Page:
Wednesday, January 5, 2011


This is why I don't use Facebook, except to play Scrabble with my parents. (And I'm planning to buy them iPods or iPads so we can upgrade to Words With Friends, at which point I plan to abandon Facebook again.) It's also why I think Facebook is overvalued.

My five main social groups on Facebook: programmers, actors, family, friends from high school, and friends from the San Francisco rave scene. In high school, my main interest was classical languages. When I was a raver, my main interest was going to raves. These two groups of people have ideas of who I am which diverge wildly. You see similar divergence between the sensibilities of actors and programmers, and the way I communicate with my family differs a great deal from how I communicate with any other group.

It's simply impossible to come up with status updates that make sense to every group. For instance, my parents recently encountered rattlesnakes on their property, and I proposed a system for preventing this which they rejected for, as far as I can tell, being too logical and too likely to succeed. If this was a topic of discussion on my Facebook page, my programmer friends would focus on the system, my actor friends would focus on the experience of encountering rattlesnakes - as well as the experience of attempting to talk sense into crazy people - while my high school friends would tell me what was going on with their own parents, and my raver friends would go off on a crazy tangent and start making jokes about peyote.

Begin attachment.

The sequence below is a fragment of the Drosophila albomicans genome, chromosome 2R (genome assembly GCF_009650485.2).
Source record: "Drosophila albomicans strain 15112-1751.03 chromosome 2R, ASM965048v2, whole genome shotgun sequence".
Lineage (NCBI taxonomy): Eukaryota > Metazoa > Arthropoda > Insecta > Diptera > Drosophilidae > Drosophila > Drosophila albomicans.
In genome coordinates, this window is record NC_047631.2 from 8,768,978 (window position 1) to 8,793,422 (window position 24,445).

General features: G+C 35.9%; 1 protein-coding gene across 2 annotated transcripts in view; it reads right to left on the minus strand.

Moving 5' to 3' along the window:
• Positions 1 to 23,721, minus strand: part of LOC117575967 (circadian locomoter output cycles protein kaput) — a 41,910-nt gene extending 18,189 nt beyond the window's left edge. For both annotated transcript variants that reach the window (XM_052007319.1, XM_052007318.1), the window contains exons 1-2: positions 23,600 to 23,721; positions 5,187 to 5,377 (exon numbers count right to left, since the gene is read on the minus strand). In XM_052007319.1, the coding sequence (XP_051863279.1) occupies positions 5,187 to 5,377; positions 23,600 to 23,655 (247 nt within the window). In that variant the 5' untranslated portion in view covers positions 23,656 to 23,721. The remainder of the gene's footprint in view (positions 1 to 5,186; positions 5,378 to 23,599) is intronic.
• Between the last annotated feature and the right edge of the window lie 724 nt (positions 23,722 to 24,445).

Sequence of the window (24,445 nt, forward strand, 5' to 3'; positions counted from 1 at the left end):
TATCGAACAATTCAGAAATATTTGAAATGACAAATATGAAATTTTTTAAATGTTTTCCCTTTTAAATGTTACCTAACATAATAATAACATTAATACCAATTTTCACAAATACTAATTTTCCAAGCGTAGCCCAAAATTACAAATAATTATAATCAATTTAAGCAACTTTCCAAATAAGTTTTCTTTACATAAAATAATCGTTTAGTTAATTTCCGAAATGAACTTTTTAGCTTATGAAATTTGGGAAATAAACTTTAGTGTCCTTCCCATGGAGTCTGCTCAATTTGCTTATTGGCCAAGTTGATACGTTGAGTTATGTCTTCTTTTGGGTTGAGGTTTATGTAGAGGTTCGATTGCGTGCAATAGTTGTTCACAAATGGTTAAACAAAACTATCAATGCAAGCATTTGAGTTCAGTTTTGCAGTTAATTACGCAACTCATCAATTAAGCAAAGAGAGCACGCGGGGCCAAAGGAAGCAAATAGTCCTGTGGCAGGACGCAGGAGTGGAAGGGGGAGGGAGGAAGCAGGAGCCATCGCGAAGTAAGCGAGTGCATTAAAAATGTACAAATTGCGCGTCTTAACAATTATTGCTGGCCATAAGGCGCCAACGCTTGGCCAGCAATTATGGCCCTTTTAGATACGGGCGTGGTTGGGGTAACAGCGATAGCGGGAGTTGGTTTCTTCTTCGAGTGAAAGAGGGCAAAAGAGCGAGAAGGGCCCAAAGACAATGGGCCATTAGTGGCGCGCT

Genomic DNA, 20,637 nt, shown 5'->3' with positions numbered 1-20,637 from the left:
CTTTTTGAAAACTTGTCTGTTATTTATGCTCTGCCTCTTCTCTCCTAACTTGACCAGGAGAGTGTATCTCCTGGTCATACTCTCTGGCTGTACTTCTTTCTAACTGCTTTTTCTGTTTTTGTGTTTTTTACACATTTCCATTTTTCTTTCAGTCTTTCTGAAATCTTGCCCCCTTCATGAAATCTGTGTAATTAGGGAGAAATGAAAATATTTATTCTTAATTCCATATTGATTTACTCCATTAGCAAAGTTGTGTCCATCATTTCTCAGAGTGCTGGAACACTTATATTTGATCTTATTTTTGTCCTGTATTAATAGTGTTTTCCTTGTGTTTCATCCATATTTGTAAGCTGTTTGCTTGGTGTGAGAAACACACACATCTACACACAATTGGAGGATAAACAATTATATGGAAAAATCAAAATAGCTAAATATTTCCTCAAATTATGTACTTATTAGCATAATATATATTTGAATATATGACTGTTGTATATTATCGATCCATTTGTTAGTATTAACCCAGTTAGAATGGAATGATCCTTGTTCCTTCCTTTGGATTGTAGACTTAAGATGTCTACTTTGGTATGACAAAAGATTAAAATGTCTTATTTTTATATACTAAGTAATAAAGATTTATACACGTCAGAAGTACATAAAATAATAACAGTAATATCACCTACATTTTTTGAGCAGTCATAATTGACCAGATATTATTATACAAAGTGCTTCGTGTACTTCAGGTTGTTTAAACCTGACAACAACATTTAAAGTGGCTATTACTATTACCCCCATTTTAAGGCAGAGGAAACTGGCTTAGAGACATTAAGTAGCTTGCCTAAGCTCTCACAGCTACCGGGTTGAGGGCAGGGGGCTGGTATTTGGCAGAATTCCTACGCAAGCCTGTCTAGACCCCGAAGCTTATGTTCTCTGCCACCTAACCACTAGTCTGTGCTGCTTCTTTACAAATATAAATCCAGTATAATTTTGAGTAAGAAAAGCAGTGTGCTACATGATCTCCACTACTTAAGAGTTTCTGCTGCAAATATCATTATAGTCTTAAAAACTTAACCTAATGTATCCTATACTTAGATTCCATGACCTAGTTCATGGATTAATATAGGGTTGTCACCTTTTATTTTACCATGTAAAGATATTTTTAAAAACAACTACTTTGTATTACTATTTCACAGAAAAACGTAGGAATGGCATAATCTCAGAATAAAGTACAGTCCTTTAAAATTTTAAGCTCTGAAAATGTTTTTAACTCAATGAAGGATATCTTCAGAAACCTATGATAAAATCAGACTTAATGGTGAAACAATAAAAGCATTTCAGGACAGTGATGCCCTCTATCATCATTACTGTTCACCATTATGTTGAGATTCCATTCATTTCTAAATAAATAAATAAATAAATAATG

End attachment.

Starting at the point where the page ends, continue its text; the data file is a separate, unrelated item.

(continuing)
These are all pretty great ways to deal with this kind of news, but not at the same time. A Facebook discussion like this would travel down several different paths simultaneously and I'd be stuck in the middle trying to participate with all subgroups in whichever way I normally interact with each. This has happened to me several times (although not with this specific example). It's like being pulled in several directions at once, and the result is I just feel Facebook is completely useless for communicating with people.

It's a systemic problem. The second-best solution would be to create five Facebook pages, one for each group of friends, but the best solution is much simpler:
  1. Facebook is a piece of crap
  2. don't use it.
And that's the solution I've chosen. It works really nicely and was a breeze to set up.

The reason I think this means Facebook is overvalued: eventually, once everybody's used to being able to communicate this way, people will want to be able to separate their groups and communicate with them in a more human manner. New sites will emerge which match these more sophisticated idioms, and what will Facebook do? They'll probably have to bolt new, sophisticated ideas onto a framework they built around cruder assumptions. That kind of effort doesn't usually succeed. The basic question with Facebook's valuation is, how long do they have, and how much money can they make during that time? My hunch is that mobile will exacerbate the issues this presentation reveals, ending Facebook's reign sooner rather than later, but it's just a guess.

Update: I guess this says pathetic things about my social life, but fuck it.